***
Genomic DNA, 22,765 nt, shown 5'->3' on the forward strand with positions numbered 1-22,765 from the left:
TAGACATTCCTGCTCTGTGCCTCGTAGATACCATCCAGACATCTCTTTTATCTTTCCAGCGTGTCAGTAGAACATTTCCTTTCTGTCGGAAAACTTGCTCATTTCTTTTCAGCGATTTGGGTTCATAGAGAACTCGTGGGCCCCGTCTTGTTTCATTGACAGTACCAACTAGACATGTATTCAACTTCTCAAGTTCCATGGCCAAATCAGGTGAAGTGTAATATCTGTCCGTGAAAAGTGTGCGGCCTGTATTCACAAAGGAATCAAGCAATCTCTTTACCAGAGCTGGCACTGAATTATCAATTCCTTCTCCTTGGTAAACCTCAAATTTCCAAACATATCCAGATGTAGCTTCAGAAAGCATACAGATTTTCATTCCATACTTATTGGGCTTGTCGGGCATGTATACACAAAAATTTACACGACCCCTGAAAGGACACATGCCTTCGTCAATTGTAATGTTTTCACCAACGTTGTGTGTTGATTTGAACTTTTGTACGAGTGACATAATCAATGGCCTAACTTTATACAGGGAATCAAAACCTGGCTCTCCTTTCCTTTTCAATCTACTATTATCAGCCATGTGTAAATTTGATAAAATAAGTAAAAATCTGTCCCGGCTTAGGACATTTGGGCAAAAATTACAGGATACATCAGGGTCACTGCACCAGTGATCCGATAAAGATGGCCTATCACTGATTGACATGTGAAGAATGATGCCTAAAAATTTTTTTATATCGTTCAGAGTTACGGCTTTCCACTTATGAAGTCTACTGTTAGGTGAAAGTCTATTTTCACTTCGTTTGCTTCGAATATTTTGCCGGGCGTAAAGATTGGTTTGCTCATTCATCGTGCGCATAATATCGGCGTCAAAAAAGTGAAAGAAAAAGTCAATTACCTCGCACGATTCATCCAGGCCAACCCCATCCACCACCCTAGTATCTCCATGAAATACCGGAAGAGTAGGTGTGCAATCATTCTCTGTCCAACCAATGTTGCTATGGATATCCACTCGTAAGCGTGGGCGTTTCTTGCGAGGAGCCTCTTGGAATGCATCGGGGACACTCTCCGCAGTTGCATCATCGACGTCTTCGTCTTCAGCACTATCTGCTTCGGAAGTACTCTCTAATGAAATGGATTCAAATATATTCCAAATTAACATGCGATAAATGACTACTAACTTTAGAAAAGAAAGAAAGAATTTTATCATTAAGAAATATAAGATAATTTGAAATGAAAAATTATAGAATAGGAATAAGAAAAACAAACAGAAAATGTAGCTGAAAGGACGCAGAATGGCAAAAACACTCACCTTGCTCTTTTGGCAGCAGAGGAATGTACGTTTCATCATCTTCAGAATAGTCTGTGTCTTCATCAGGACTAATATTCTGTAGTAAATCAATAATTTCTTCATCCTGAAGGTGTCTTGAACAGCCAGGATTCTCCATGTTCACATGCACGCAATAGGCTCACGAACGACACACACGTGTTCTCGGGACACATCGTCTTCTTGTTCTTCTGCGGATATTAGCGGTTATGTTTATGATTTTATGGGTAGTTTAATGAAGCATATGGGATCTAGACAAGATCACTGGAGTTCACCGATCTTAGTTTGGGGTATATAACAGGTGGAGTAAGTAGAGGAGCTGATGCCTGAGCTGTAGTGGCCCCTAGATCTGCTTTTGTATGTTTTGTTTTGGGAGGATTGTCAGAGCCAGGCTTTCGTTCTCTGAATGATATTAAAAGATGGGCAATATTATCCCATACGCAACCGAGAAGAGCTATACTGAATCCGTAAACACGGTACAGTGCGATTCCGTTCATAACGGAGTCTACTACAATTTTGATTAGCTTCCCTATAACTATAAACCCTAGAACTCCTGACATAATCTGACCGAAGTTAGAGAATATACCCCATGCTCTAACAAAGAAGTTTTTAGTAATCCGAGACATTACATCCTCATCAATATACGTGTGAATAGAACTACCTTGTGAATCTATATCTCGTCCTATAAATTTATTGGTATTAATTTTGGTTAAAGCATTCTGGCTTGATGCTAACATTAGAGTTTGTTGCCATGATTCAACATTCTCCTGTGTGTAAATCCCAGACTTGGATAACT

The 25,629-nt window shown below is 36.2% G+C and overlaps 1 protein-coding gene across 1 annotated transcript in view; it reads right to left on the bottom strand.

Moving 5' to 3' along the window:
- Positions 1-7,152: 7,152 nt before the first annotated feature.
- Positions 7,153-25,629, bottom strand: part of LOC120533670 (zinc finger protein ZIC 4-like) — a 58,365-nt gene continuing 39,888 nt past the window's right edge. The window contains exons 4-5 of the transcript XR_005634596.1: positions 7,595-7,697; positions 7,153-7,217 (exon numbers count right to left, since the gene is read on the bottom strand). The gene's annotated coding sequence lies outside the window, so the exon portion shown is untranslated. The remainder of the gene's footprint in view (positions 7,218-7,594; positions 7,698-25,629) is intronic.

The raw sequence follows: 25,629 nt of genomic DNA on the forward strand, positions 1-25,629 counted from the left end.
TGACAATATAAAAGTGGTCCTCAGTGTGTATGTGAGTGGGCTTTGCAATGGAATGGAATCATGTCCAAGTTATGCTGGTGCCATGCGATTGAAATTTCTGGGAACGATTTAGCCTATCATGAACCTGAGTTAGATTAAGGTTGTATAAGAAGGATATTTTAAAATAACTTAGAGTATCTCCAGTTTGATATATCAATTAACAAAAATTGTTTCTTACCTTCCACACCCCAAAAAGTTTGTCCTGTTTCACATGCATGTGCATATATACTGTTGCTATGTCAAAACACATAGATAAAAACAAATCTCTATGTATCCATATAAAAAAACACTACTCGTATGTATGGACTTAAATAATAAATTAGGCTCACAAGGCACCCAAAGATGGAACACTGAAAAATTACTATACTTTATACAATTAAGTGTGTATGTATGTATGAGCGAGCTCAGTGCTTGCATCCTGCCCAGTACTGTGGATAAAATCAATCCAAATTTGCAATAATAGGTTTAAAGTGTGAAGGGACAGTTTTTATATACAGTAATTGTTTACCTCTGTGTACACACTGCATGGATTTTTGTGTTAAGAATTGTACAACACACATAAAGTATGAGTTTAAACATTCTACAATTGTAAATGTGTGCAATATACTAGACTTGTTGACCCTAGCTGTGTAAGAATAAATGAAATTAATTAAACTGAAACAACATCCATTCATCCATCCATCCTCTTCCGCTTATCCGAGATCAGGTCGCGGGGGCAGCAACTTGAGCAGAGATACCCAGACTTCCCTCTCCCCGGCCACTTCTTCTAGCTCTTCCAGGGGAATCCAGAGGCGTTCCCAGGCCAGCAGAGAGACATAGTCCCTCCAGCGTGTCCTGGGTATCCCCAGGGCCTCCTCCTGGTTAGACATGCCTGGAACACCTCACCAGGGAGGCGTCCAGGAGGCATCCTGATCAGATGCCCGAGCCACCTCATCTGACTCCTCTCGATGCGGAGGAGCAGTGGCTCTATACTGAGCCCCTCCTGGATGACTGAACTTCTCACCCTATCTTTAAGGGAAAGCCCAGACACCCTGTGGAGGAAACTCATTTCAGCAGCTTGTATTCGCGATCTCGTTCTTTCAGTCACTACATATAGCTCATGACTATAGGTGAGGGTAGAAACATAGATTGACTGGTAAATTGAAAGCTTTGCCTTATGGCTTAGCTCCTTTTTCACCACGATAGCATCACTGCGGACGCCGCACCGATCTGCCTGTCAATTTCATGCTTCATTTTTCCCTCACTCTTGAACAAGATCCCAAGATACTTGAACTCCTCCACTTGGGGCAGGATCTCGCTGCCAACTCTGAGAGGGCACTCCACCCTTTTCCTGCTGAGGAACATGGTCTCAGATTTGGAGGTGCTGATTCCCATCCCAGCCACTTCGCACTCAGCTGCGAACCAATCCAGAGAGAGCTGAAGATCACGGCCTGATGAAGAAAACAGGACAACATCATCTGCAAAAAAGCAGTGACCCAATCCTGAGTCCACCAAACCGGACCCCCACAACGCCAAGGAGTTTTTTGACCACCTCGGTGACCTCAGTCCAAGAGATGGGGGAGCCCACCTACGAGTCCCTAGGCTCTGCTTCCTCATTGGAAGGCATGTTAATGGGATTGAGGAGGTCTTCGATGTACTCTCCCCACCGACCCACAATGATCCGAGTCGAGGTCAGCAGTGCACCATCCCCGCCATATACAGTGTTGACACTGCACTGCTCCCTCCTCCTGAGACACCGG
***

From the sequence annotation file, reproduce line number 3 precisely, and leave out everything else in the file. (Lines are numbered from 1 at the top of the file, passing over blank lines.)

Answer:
The 25,629-nt window shown below is 36.2% G+C and overlaps 1 protein-coding gene across 1 annotated transcript in view; it reads right to left on the bottom strand.